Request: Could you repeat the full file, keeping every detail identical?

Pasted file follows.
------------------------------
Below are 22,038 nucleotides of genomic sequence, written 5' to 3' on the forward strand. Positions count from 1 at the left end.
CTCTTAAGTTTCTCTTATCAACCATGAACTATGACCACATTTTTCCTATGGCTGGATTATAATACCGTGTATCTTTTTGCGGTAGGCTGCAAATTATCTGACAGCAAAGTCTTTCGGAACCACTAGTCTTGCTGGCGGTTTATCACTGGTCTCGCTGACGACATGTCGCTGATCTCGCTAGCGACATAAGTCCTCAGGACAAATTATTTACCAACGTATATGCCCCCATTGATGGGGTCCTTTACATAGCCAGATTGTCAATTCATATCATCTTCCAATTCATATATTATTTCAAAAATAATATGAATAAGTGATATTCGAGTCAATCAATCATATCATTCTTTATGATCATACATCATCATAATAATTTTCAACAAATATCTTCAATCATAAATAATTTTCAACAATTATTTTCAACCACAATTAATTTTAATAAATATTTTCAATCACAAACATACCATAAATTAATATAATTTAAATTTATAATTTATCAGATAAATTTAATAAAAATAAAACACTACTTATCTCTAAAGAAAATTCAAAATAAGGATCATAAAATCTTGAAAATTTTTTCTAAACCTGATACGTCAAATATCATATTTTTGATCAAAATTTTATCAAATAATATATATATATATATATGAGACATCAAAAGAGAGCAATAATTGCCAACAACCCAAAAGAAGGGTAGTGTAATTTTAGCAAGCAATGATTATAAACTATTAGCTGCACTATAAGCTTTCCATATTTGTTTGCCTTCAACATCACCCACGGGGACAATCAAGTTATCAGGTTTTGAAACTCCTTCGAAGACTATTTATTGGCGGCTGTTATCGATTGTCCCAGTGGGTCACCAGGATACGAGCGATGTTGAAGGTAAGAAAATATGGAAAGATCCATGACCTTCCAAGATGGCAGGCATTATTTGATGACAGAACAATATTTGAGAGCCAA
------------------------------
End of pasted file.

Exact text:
Below are 22,038 nucleotides of genomic sequence, written 5' to 3' on the forward strand. Positions count from 1 at the left end.
CTCTTAAGTTTCTCTTATCAACCATGAACTATGACCACATTTTTCCTATGGCTGGATTATAATACCGTGTATCTTTTTGCGGTAGGCTGCAAATTATCTGACAGCAAAGTCTTTCGGAACCACTAGTCTTGCTGGCGGTTTATCACTGGTCTCGCTGACGACATGTCGCTGATCTCGCTAGCGACATAAGTCCTCAGGACAAATTATTTACCAACGTATATGCCCCCATTGATGGGGTCCTTTACATAGCCAGATTGTCAATTCATATCATCTTCCAATTCATATATTATTTCAAAAATAATATGAATAAGTGATATTCGAGTCAATCAATCATATCATTCTTTATGATCATACATCATCATAATAATTTTCAACAAATATCTTCAATCATAAATAATTTTCAACAATTATTTTCAACCACAATTAATTTTAATAAATATTTTCAATCACAAACATACCATAAATTAATATAATTTAAATTTATAATTTATCAGATAAATTTAATAAAAATAAAACACTACTTATCTCTAAAGAAAATTCAAAATAAGGATCATAAAATCTTGAAAATTTTTTCTAAACCTGATACGTCAAATATCATATTTTTGATCAAAATTTTATCAAATAATATATATATATATATATGAGACATCAAAAGAGAGCAATAATTGCCAACAACCCAAAAGAAGGGTAGTGTAATTTTAGCAAGCAATGATTATAAACTATTAGCTGCACTATAAGCTTTCCATATTTGTTTGCCTTCAACATCACCCACGGGGACAATCAAGTTATCAGGTTTTGAAACTCCTTCGAAGACTATTTATTGGCGGCTGTTATCGATTGTCCCAGTGGGTCACCAGGATACGAGCGATGTTGAAGGTAAGAAAATATGGAAAGATCCATGACCTTCCAAGATGGCAGGCATTATTTGATGACAGAACAATATTTGAGAGCCAA